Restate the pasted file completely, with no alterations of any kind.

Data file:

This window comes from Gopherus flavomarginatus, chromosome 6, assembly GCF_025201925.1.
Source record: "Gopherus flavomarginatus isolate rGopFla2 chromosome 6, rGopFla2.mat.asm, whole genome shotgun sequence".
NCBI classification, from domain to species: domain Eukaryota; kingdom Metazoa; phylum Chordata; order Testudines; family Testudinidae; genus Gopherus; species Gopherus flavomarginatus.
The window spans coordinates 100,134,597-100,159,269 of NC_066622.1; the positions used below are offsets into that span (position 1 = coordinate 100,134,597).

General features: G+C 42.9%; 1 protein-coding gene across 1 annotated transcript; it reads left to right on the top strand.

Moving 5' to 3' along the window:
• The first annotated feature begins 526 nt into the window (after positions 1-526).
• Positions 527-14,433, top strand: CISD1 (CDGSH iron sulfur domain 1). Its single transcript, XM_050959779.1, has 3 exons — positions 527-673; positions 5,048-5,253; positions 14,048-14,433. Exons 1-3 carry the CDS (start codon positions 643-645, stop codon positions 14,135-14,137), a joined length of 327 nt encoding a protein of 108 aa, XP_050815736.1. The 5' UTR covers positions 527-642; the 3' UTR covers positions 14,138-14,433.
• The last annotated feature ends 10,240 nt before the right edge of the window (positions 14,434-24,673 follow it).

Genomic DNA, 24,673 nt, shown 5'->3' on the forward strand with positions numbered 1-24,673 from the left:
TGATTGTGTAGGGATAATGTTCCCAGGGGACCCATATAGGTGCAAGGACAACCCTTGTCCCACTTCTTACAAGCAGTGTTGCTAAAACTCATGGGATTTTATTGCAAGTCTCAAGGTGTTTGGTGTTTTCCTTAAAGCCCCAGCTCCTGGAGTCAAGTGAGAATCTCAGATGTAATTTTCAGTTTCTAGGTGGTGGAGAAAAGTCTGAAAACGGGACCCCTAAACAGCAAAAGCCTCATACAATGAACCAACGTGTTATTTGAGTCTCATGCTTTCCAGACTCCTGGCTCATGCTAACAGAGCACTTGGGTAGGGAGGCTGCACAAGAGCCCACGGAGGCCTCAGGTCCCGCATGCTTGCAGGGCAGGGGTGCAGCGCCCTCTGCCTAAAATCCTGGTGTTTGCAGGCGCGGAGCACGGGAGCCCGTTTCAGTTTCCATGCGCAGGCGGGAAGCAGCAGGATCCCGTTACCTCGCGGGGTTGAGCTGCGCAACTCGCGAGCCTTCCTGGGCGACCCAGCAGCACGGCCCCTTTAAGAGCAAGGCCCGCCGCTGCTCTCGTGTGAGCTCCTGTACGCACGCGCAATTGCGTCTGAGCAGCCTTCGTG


This window comes from Gopherus flavomarginatus, chromosome 6, assembly GCF_025201925.1.
Source record: "Gopherus flavomarginatus isolate rGopFla2 chromosome 6, rGopFla2.mat.asm, whole genome shotgun sequence".
NCBI classification, from domain to species: domain Eukaryota; kingdom Metazoa; phylum Chordata; order Testudines; family Testudinidae; genus Gopherus; species Gopherus flavomarginatus.
The window spans coordinates 100,134,597-100,159,269 of NC_066622.1; the positions used below are offsets into that span (position 1 = coordinate 100,134,597).

General features: G+C 42.9%; 1 protein-coding gene across 1 annotated transcript; it reads left to right on the top strand.

Moving 5' to 3' along the window:
• The first annotated feature begins 526 nt into the window (after positions 1-526).
• Positions 527-14,433, top strand: CISD1 (CDGSH iron sulfur domain 1). Its single transcript, XM_050959779.1, has 3 exons — positions 527-673; positions 5,048-5,253; positions 14,048-14,433. Exons 1-3 carry the CDS (start codon positions 643-645, stop codon positions 14,135-14,137), a joined length of 327 nt encoding a protein of 108 aa, XP_050815736.1. The 5' UTR covers positions 527-642; the 3' UTR covers positions 14,138-14,433.
• The last annotated feature ends 10,240 nt before the right edge of the window (positions 14,434-24,673 follow it).

Genomic DNA, 24,673 nt, shown 5'->3' on the forward strand with positions numbered 1-24,673 from the left:
TGATTGTGTAGGGATAATGTTCCCAGGGGACCCATATAGGTGCAAGGACAACCCTTGTCCCACTTCTTACAAGCAGTGTTGCTAAAACTCATGGGATTTTATTGCAAGTCTCAAGGTGTTTGGTGTTTTCCTTAAAGCCCCAGCTCCTGGAGTCAAGTGAGAATCTCAGATGTAATTTTCAGTTTCTAGGTGGTGGAGAAAAGTCTGAAAACGGGACCCCTAAACAGCAAAAGCCTCATACAATGAACCAACGTGTTATTTGAGTCTCATGCTTTCCAGACTCCTGGCTCATGCTAACAGAGCACTTGGGTAGGGAGGCTGCACAAGAGCCCACGGAGGCCTCAGGTCCCGCATGCTTGCAGGGCAGGGGTGCAGCGCCCTCTGCCTAAAATCCTGGTGTTTGCAGGCGCGGAGCACGGGAGCCCGTTTCAGTTTCCATGCGCAGGCGGGAAGCAGCAGGATCCCGTTACCTCGCGGGGTTGAGCTGCGCAACTCGCGAGCCTTCCTGGGCGACCCAGCAGCACGGCCCCTTTAAGAGCAAGGCCCGCCGCTGCTCTCGTGTGAGCTCCTGTACGCACGCGCAATTGCGTCTGAGCAGCCTTCGTG